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2 Slightly more clarity again.
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If you are on a systemd based distribution with a util-linux version less than 2.27, you will see this unintuitive behaviour. This is because CLONE_NEWNS propogates flags such as shared depending on a setting in the kernel. This setting is normally private, but systemd changes this to shared. As of util-linux 2.27, a patch was made that changes the default behaviour of the unshare command to use private as the default propagation behaviour as to be more intuitive.

Solution

If you are on a systemd system with <2.27 util-linux, you must remount the root filesystem after running the unshare command:

# unshare --mount -- /bin/bash
# mount --make-private -o remount /

If you are on a systemd system with >=2.27 util-linux, it should work as expected in the example you gave in your question, ifverbatim, without the need to remount. If not: pass --propagation private to the unshare command to force the propagation of the mount namespace to be private.

If you are on a systemd based distribution with a util-linux version less than 2.27, you will see this unintuitive behaviour. This is because CLONE_NEWNS propogates flags such as shared depending on a setting in the kernel. This setting is normally private, but systemd changes this to shared. As of util-linux 2.27, a patch was made that changes the default behaviour of the unshare command to use private as the default propagation behaviour as to be more intuitive.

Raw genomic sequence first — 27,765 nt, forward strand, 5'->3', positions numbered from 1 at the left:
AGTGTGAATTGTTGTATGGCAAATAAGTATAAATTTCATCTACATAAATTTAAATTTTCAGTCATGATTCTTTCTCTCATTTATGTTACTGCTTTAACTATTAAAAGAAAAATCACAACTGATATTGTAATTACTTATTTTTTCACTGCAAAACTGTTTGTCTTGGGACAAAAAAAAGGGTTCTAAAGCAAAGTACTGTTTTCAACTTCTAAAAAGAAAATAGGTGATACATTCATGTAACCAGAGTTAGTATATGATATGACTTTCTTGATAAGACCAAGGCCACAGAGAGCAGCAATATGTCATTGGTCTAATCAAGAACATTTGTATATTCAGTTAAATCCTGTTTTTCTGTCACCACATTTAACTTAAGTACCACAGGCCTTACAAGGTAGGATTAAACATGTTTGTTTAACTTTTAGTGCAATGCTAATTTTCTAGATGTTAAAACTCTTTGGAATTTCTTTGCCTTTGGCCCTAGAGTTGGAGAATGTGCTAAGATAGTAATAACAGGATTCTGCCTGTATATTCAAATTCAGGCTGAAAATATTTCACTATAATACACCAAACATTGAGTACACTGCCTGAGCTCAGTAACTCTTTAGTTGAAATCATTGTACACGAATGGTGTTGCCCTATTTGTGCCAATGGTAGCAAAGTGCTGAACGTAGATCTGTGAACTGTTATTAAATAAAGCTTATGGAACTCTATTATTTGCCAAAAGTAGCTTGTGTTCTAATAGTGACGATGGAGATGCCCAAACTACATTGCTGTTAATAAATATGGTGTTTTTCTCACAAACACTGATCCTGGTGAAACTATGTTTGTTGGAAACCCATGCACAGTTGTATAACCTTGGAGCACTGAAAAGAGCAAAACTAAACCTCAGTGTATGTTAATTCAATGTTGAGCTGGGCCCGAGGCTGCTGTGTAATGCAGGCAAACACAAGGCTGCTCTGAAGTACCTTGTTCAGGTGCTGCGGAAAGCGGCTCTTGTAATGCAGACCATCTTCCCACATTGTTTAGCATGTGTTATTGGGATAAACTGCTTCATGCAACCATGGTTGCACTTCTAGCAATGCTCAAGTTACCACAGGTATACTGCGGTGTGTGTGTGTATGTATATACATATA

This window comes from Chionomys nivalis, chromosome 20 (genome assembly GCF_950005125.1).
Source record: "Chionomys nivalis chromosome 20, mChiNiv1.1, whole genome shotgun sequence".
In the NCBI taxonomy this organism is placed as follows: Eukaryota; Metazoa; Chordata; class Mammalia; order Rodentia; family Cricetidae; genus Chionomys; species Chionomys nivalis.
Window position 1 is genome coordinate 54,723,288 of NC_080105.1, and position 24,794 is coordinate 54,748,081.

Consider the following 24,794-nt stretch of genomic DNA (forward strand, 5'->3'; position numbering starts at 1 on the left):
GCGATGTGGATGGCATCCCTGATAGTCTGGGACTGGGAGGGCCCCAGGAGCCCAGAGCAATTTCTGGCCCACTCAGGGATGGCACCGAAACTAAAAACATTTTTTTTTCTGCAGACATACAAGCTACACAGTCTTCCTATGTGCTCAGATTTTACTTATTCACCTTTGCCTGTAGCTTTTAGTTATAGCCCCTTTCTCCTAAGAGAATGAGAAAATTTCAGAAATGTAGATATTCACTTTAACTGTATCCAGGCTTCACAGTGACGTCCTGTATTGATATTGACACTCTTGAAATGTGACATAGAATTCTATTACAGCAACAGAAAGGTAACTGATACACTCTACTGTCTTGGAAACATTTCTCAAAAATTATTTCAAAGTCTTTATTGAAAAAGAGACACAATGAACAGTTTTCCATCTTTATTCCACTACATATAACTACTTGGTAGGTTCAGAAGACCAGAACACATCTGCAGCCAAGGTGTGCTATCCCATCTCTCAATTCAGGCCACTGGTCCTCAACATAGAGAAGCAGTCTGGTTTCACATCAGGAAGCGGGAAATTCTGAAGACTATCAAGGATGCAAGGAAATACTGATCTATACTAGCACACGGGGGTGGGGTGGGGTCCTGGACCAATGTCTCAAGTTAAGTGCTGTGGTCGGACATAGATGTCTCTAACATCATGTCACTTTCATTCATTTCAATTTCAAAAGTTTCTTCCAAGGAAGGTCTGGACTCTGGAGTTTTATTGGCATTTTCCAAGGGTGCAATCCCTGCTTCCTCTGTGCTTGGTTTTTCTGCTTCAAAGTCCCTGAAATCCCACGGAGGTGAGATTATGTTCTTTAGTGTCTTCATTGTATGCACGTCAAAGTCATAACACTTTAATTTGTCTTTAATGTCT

Solution

If you are on a systemd system with <2.27 util-linux, you must remount the root filesystem after running the unshare command:

# unshare --mount -- /bin/bash
# mount --make-private -o remount /

If you are on a systemd system with >=2.27 util-linux, it should work as expected, if not: pass --propagation private to the unshare command to force the propagation of the mount namespace to be private.

If you are on a systemd based distribution with a util-linux version less than 2.27, you will see this unintuitive behaviour. This is because CLONE_NEWNS propogates flags such as shared depending on a setting in the kernel. This setting is normally private, but systemd changes this to shared. As of util-linux 2.27, a patch was made that changes the default behaviour of the unshare command to use private as the default propagation behaviour as to be more intuitive.

Solution

If you are on a systemd system with <2.27 util-linux, you must remount the root filesystem after running the unshare command:

# unshare --mount -- /bin/bash
# mount --make-private -o remount /

If you are on a systemd system with >=2.27 util-linux, it should work as expected in the example you gave in your question, verbatim, without the need to remount. If not: pass --propagation private to the unshare command to force the propagation of the mount namespace to be private.

1
source | link

If you are on a systemd based distribution with a util-linux version less than 2.27, you will see this unintuitive behaviour. This is because CLONE_NEWNS propogates flags such as shared depending on a setting in the kernel. This setting is normally private, but systemd changes this to shared. As of util-linux 2.27, a patch was made that changes the default behaviour of the unshare command to use private as the default propagation behaviour as to be more intuitive.

Solution

If you are on a systemd system with <2.27 util-linux, you must remount the root filesystem after running the unshare command:

# unshare --mount -- /bin/bash
# mount --make-private -o remount /

If you are on a systemd system with >=2.27 util-linux, it should work as expected, if not: pass --propagation private to the unshare command to force the propagation of the mount namespace to be private.